A Lehighton man was one of the 41 finishers in the ultimate endurance challenge when he participated in The Spartan Death Race.
Doug Bowman was among 194 who started the race.
Created by the founders of Spartan Race, it's been held annually since 2006 in Pittsfield, Vt., and this year's race, dubbed "The Year of the Gambler," was one of the most intense since the race's inception.
Beginning early morning Friday, June 21, competitors did not see the finish until Monday, June 24, enduring more than 70 hours on the course.
Bowman said that it would take hours to give a Death Race review, but instead of thinking of the strong points he encountered, he looked to learn from his weakest moments.
"If I look at the weakest, I will improve on them," he said. "If I focus on the strong points, I will turn into ego."
During the late Friday and Saturday nighttime hours, he was dead tired and began hallucinating, but he continued to push forward.
"Its hard to explain but my body was moving forward but my mind kept going someplace else." he said. "It almost felt like I was walking on air with really heavy legs."
He headed to a point known as Riverside, but had no idea where to go, but it turned out that when he got to Riverside, he was finished.
"I prayed so much for that as I walked there," he said. "So what did I learn from this portion? A lot. I learned that a person to walk with would have been wonderful. Maybe help the mind from lapsing into hallucination games. That the people that helped me get that far were like gifts from God. Dry shoes and socks. Food. Drink. Trekking poles. Some support from friends can make or break in life."
Bowman doesn't believe in quitting what is good.
Despite not training for the event, he had finished when many others who had training for months did not finish.
The annual ultra-endurance test began with 400 registered entrants. Of the 194 who started, only 41 were dubbed official finishers, four of those being female.
In line with previous years' finishes, 2013 saw slightly less than or this year, just over 20 percent of the racers able to complete all the tasks and call themselves official finishers.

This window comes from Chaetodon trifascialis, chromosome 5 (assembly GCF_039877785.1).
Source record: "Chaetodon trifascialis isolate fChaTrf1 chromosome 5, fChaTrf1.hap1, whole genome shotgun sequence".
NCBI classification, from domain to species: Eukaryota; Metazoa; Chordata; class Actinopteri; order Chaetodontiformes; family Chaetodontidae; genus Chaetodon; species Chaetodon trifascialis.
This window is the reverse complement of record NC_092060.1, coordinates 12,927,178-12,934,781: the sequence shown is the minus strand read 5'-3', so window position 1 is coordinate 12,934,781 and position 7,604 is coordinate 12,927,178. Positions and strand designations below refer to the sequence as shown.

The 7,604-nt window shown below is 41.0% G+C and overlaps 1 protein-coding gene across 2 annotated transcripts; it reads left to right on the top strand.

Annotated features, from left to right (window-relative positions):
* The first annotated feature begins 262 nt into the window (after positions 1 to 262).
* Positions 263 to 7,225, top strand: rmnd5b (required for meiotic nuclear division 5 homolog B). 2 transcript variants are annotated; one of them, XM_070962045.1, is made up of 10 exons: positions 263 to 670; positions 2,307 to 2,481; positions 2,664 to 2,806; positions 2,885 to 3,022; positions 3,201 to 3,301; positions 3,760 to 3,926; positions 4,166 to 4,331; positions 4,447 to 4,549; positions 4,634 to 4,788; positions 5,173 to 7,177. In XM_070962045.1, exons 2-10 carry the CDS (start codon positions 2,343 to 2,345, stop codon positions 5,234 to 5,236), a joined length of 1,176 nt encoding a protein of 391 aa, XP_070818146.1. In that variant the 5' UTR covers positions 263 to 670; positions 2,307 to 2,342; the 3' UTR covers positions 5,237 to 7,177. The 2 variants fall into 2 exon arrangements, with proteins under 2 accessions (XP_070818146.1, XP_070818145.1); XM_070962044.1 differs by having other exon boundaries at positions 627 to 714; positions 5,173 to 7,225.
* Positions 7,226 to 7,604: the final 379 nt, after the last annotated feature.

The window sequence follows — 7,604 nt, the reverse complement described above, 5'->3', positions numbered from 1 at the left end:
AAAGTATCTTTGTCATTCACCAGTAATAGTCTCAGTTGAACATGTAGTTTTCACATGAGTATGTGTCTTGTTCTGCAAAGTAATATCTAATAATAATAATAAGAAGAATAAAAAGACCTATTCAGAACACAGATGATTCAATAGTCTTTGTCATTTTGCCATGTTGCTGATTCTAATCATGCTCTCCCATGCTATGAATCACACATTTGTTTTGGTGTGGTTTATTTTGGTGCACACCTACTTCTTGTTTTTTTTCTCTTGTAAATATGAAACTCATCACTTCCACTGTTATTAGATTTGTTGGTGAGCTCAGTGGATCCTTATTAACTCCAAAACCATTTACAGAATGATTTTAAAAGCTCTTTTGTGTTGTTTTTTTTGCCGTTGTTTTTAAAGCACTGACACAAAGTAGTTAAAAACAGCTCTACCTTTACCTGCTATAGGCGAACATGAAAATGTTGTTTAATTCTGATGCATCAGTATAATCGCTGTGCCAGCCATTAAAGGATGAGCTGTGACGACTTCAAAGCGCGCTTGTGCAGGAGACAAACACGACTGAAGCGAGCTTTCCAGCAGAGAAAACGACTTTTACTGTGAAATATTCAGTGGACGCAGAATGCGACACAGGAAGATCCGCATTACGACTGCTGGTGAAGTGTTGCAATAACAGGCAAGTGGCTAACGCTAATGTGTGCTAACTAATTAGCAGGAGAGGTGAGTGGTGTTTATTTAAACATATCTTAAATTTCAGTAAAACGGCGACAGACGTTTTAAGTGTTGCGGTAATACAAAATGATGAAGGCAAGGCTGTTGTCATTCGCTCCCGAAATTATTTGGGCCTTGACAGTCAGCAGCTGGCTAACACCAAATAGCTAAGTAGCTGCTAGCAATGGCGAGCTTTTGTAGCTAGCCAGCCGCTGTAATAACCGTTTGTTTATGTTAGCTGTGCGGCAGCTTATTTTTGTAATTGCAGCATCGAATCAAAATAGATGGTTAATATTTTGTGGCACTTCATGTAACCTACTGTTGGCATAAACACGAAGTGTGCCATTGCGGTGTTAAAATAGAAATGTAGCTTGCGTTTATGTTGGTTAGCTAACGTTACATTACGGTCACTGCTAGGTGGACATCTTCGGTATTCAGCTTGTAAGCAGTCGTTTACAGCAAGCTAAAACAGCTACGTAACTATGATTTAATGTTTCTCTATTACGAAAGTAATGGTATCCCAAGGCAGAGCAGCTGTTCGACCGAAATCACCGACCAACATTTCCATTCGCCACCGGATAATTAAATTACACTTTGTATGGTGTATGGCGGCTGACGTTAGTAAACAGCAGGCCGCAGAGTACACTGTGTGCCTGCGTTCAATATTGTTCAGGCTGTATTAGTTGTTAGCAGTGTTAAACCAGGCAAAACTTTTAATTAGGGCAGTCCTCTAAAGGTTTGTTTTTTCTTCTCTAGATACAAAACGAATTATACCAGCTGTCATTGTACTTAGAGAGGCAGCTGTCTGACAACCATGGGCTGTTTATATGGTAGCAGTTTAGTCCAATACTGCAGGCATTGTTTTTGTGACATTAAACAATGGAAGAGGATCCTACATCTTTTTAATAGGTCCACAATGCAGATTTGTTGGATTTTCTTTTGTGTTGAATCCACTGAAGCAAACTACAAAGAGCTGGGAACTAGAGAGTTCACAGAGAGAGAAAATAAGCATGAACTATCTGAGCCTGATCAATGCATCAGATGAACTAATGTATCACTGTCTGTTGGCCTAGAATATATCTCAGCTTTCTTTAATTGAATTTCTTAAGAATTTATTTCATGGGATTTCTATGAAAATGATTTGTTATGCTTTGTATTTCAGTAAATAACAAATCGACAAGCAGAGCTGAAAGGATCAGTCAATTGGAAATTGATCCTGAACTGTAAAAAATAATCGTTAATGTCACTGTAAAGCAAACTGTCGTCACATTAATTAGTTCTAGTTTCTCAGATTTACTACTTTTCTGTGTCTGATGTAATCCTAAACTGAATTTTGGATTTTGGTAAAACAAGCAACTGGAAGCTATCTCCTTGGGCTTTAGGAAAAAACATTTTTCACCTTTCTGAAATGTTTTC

"Just like life, the Peak Death Race is designed to push and aggravate people to such a point that even the most stoic eventually fail," said Joe De Sena, co-Founder of the Peak Death Race and one of the Spartan Race Founders.
"Only those people possessing incredible discipline under the most insane and even delusional circumstances can call themselves a finisher. These athletes are willing to complete the journey at all costs. The fact that people endured for 70 hours to see what they are made of, is just remarkable and awe-inspiring. This is our longest race to date," De Sena said.
The obstacle and challenge-driven race required competitors to complete more than a dozen unusual, grueling mental and physical challenges throughout more than a 50-mile area in the dense Vermont woods.
The 2013 Peak Death Race also featured its first two adaptive athletes: Michael Mills, a T-12 paraplegic who remained in the race over 24 hours, at times being carried and pulled by other racers – he was cut after failing to make time cut-offs. The other who dropped out of the running was Amy Palmiero-Winters, a single leg amputee who survived over three days of the four-day race before dropping out due to the cold temperatures.
Unlike other endurance races that offer a detailed map, Death Race competitors had no idea what to expect next as the course map and list of challenges are kept secret. For an endurance athlete, not knowing where the light is at the end of the tunnel can be sheer torture.